Back in 2018, I went on a short hike with Dwayne Patterson, who had been the director of the state Division of Parks and Recreation for all of two weeks. We had a good walk and an informative talk, and I came back and wrote up a story that, for whatever reason, never ended up in the magazine. Recently, the editors wanted to write about Patterson, so I called him back up and asked him what had changed in the nearly four years since we’d last talked. The answer: Quite a bit!
The Money Guy is now The Parks Guy, and since that first trip to Umstead [State Park], [Dwayne] Patterson and his staff have been busy making things happen. “Of all the land we now own,” he says, “we got 80 percent over the first 100 years. We got the other 20 percent over the last three.” In December 2021, state lawmakers set aside $29 million for trails. There are now 50 more employees in the field. “The main thing that I’ve done is gotten out of the way of a lot of people who were trying to do good things,” Patterson says. In other words, he’s tried to get his people the money to do what they know how to do, without as many strings attached.
The pandemic, though, pushed people outside like never before. With so many places shut down, parks became a refuge. That also meant that rangers and other Parks staff had to work through a trying time. “They were scared,” Patterson says. “But they went to work every day, and they gave an outlet to the citizens of this state. I’m so proud of them.” Now, he says, the increased attention on state parks “has only sped up what we were always planning to do.”
The Rangers with a Podcast
As you may know, I like podcasts. My favorites are both informative and entertaining, but the Ask A Ranger podcast manages to hit a third gear: Useful. The format’s pretty simple: Two park rangers get together to talk about… ranger stuff. But the outcome helps to unlock a lot of things about state parks that make them more approachable:
Sometimes, in the middle of the night, Crystal Lloyd will get called out to a campsite because of a very particular noise. “Someone thinks there’s an assault or something occurring,” she says. Quickly, though, she realizes that the noise that’s alarmed the campers is not what it seems to be. “If you’ve never heard a fox at night, it is terrifying. It definitely sounds like a small child or a young woman is screaming.”
Her explanation calms nerves, but screaming foxes still freak people out. Luckily, Lloyd has a solution: Listen to an episode of her podcast, in which she demystifies sounds of the night and other topics related to being out in the woods. “I can play [a recording] for folks and be like, ‘Hey, did it sound like this?’ And they’re like, ‘Yeah, that’s exactly what it sounded like,’” she says. Listening means there’s one less bump in the night to worry about. “It’s not scary out here,” she tells her listeners. “It’s OK. They’re not going to bother you.”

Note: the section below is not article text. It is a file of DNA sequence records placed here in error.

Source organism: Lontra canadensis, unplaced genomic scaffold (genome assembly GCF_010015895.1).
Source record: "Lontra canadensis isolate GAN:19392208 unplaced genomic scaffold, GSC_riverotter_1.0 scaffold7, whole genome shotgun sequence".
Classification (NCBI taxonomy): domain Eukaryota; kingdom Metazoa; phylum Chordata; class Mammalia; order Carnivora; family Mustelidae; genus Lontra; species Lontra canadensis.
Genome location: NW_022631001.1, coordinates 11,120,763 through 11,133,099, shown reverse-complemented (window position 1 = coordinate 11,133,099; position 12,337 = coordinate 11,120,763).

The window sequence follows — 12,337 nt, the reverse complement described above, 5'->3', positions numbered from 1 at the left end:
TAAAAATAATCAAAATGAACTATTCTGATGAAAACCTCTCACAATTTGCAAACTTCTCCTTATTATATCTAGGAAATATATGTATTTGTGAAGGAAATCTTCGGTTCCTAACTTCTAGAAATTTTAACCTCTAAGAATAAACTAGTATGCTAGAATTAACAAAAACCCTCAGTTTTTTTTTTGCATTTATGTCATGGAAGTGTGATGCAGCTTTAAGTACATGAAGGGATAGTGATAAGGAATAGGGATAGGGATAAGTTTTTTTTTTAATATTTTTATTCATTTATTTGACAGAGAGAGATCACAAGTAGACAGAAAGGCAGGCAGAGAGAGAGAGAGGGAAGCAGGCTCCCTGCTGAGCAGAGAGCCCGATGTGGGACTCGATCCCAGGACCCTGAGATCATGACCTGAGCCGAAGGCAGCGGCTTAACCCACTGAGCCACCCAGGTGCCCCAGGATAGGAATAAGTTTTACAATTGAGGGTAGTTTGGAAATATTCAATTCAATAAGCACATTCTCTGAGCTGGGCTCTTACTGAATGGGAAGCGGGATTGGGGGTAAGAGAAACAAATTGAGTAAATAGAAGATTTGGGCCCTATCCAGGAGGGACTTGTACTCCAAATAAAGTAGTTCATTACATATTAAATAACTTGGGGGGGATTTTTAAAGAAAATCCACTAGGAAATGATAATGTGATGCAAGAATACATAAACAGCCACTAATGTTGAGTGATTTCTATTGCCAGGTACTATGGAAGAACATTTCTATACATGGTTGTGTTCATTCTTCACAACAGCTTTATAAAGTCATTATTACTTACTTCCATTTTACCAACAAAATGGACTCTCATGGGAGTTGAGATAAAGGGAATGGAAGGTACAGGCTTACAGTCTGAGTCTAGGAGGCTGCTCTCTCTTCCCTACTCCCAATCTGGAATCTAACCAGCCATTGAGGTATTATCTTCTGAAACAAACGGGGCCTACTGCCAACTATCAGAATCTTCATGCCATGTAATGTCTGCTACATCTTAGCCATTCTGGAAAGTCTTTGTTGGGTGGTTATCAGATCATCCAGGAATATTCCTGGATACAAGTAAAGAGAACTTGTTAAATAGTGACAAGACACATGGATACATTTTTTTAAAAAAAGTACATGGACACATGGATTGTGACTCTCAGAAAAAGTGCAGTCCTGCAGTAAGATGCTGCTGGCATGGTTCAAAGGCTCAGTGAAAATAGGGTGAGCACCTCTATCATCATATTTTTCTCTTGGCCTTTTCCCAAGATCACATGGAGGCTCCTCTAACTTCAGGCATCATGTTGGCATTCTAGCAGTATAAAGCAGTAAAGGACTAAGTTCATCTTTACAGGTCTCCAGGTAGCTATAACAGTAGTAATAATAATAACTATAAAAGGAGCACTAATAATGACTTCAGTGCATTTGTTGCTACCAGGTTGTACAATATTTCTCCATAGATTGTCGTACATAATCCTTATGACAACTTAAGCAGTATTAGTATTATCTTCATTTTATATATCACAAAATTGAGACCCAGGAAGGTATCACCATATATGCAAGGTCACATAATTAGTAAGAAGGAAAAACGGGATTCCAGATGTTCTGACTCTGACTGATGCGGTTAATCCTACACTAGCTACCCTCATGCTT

Camping With Charlie
Last fall, my son and I went on our first real camping trip down in Stanly County. We were both excited to go, but once we got there, we discovered that we were excited about very different things. At the beginning, I was a little miffed that he didn’t want to hike with me. At the end, I came away from that trip with a new appreciation for how quickly children grow up, and the person that my son is becoming right before my eyes.
But before all of that, I had to deal with contraband:
I loaded up my car with a cooler, a camp stove, sleeping bags, a tent, a hammock, some granola bars, and our 7-year-old son. My wife and daughter were out of town, and I’d suggested that Charlie and I go on our first camping trip that wasn’t in the backyard. I started the car and pointed it toward the one place that made the most sense: Morrow Mountain.
I had everything worked out. We’d get there and set up camp. We’d rent a canoe. Ride bikes. We’d cook burgers over the fire. Play card games. And then, at the end, we’d hike. I wanted to take a trail to the summit. That’d be memorable, I thought.
Ten minutes into the drive, Charlie spoke up. “Dad,” he said sheepishly, “I brought the iPad.”
This would not do.
Thanks for reading! If you made it this far, please enjoy this TikTok of a road rage incident that happened just down the road from me in Oak Ridge. Unlike so many of them, it ended in a very satisfying way.
I loved the article about you and Charlie camping. You eloquently put into words what so many parents go through and feel. We want our kids to have the same experiences we did. But they are different people and life is different today, so we have to let go and allow them to experience it as it happens. The best we can do is expose them to the things we want them to enjoy. They'll soak it up in their own way. You never know what memories they'll carry with them into adulthood, so we just provide them with as many positive experiences as we can.
Sampson, largest land mass
Rockingham, The county seat is in the middle of nowhere and the rest of the county is divided between the east (Reidsville) west ( Madison, Mayo) and Phil Burger.￼ (Eden)